Attracting an increasing global audience, documentary films have become a driving force through which people understand politics, culture and the issues of our time. From nuanced examinations of policy to the discovery of new perspectives and the unpacking of complex histories, documentary media reflects, examines and explores the world around us. Though the history of the form traverses the span of over a century, recent years have seen massive growth in its popularity and significant change to how these films are financed, crafted and seen. With its continued focus on the intersection of media, policy and the public sphere; the Shorenstein Center is expanding its work to examine issues facing documentary film practice, its media ecosystem and its role in civic life. Through fellowships, screenings, convenings, prizes and related initiatives, the Shorenstein Center’s Documentary Film Initiative will engage with scholars, filmmakers, journalists, and industry leaders around the major questions facing the documentary film industry today.
Special Projects Manager
The Documentary Film in the Public Interest Fellowship program is designed to support new research, analysis, innovation and provocation around core issues facing the documentary field. Through the fellows’ projects, the Shorenstein Center will engage in examinations of best practice, industry ecosystems, public impact and media policy.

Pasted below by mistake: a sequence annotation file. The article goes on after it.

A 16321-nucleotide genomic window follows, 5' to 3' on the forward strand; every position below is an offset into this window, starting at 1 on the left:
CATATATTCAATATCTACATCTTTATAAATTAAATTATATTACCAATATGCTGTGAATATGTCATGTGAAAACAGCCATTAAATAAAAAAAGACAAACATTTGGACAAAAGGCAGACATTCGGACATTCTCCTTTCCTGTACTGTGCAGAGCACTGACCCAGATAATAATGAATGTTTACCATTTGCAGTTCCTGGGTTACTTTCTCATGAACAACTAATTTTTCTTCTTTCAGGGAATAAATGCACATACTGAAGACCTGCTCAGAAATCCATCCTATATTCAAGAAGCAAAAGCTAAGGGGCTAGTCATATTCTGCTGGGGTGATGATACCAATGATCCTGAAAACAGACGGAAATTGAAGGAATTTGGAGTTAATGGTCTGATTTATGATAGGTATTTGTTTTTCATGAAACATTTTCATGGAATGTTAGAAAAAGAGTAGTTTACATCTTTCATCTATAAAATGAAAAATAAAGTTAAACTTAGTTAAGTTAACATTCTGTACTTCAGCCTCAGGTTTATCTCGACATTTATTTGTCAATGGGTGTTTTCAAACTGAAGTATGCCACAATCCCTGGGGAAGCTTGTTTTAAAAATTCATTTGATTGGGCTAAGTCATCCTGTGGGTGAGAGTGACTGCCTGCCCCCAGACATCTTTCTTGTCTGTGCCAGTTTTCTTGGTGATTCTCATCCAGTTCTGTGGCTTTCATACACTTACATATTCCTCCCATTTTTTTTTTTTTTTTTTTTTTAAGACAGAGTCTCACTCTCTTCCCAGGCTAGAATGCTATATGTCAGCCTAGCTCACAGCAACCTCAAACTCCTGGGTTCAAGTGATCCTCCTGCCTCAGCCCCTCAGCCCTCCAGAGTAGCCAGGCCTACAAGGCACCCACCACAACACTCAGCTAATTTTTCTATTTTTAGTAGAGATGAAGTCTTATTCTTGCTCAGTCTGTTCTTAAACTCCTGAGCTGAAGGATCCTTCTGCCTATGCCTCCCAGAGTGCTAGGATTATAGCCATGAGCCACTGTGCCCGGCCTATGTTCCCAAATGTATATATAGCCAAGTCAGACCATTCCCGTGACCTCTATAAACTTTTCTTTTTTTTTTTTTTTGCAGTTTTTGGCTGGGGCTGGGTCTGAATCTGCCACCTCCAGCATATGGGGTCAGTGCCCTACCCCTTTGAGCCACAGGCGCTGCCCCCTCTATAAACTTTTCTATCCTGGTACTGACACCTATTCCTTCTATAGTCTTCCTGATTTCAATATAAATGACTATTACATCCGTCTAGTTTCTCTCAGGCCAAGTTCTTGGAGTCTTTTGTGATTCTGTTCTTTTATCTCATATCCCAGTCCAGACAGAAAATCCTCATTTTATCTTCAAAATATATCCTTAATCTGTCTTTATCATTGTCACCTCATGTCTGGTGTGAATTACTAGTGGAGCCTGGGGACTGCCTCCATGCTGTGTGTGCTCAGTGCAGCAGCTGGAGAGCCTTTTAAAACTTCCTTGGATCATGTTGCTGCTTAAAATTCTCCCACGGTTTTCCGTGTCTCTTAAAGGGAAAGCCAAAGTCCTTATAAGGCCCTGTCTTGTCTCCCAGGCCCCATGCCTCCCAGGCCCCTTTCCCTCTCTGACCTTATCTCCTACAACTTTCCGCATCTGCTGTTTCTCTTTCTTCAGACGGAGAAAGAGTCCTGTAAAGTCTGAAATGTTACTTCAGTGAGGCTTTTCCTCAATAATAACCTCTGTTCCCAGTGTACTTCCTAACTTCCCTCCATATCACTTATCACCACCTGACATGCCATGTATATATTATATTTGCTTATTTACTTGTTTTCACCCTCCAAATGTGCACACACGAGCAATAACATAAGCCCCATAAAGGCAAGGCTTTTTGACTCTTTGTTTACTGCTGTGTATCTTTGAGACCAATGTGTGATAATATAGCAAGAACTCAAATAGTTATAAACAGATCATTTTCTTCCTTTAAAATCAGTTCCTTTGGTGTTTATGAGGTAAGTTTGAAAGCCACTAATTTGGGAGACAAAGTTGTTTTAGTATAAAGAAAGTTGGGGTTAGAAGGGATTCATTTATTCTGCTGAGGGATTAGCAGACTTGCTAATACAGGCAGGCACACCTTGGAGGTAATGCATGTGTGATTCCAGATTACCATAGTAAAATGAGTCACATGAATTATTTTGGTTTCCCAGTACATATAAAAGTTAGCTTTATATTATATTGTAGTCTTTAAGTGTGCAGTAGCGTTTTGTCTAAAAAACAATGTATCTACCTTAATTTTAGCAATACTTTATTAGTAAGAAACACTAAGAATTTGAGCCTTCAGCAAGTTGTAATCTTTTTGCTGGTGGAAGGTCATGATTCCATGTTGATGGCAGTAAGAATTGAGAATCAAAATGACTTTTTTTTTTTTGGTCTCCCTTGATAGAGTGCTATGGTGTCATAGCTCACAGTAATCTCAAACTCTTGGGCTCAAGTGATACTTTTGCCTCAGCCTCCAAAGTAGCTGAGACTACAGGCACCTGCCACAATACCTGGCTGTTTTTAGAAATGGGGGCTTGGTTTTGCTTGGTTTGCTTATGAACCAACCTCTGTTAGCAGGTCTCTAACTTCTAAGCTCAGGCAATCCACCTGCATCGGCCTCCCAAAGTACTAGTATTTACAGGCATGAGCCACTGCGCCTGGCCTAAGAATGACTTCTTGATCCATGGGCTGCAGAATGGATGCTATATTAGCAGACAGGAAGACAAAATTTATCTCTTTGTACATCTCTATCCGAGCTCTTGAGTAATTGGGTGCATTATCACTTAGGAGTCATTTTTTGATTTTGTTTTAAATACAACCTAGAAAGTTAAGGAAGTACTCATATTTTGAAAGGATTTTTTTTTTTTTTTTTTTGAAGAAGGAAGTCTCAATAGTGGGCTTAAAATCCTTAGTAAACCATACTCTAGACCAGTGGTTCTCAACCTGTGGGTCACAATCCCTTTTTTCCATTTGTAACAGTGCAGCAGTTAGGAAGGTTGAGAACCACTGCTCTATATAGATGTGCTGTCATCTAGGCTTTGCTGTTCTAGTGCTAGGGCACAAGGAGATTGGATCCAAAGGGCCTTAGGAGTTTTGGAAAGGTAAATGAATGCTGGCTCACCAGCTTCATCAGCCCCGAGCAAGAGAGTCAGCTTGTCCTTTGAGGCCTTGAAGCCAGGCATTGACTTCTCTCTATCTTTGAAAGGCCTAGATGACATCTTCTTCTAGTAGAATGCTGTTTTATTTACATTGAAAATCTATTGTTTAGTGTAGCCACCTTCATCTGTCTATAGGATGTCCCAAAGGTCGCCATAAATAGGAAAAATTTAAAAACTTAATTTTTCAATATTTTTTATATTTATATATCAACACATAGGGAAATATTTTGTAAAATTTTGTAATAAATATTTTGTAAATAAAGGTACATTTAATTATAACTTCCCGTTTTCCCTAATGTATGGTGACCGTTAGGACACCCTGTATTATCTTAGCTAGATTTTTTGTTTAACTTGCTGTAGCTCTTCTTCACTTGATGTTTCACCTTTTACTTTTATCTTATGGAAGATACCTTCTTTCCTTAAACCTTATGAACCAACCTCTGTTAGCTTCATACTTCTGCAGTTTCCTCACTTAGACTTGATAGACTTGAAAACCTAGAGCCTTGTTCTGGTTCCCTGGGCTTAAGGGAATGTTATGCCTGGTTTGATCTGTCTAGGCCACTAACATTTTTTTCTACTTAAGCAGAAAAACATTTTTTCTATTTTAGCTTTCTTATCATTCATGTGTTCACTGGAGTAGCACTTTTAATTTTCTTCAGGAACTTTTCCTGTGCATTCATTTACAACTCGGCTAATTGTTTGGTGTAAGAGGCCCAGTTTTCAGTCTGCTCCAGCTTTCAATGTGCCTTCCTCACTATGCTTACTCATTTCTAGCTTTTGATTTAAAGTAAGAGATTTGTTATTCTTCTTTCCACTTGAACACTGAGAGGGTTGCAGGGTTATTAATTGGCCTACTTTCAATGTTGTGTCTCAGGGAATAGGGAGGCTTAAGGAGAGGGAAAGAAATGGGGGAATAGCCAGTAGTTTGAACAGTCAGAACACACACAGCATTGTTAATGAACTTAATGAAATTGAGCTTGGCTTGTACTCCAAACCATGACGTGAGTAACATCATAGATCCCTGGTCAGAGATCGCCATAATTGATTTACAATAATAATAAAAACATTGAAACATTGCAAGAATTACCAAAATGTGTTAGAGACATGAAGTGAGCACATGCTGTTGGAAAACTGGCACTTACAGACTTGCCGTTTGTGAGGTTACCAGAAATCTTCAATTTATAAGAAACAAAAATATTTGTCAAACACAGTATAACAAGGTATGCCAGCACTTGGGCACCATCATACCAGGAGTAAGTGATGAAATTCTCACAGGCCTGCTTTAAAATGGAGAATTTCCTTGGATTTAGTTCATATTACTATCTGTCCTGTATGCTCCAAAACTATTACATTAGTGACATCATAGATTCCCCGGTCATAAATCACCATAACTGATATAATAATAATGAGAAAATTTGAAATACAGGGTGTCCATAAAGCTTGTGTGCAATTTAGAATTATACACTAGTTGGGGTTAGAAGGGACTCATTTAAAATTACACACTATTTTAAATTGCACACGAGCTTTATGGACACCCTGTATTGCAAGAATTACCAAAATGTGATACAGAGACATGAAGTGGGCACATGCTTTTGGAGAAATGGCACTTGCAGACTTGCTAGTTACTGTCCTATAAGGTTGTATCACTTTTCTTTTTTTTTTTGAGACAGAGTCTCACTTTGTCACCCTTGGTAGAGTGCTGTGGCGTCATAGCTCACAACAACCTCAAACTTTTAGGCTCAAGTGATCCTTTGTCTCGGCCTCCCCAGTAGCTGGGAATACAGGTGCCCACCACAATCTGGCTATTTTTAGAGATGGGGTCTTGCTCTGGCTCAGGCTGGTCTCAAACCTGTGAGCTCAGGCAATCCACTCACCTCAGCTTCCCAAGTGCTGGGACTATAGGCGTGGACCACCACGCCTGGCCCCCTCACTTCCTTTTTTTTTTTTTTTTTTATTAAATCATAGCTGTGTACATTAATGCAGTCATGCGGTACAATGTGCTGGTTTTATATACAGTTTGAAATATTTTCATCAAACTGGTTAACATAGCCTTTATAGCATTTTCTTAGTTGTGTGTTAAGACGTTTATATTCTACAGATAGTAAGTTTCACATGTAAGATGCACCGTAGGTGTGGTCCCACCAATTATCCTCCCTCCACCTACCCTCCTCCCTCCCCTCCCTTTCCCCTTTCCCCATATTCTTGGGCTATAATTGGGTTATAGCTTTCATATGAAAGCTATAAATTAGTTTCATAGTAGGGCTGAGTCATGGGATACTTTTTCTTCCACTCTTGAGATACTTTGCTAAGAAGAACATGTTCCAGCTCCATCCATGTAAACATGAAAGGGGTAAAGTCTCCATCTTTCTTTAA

This fall, the Shorenstein Center is thrilled to welcome its first cohort of documentary film fellows under the auspices of the center’s newly-established Documentary Film in the Public Interest research initiative. Documentary films play a vital role in our civic culture by investigating injustices, unearthing forgotten histories, connecting to new perspectives and speaking truth to
In an ongoing effort to deepen and broaden its focus on the intersections of media, policy and the public sphere, the Shorenstein Center is expanding its work to examine issues facing documentary film practice and industry, and the medium’s role in civic life. As their global audience grows, documentary films have become a driving
This event is part of the Documentary Film in the Public Interest Initiative. It is co-sponsored by the Carr Center’s Human Rights Film Series (Harvard Kennedy School) and the Religion, Conflict, and Peace Initiative (Religion and Public Life at Harvard Divinity School).
Join Christo Grozev, Shane Boris, Julia Minson, and Ann Cooper for a discussion about the film NAVALNY, political opposition and media in Russia, and the ways that documentary film can influence political and personal futures.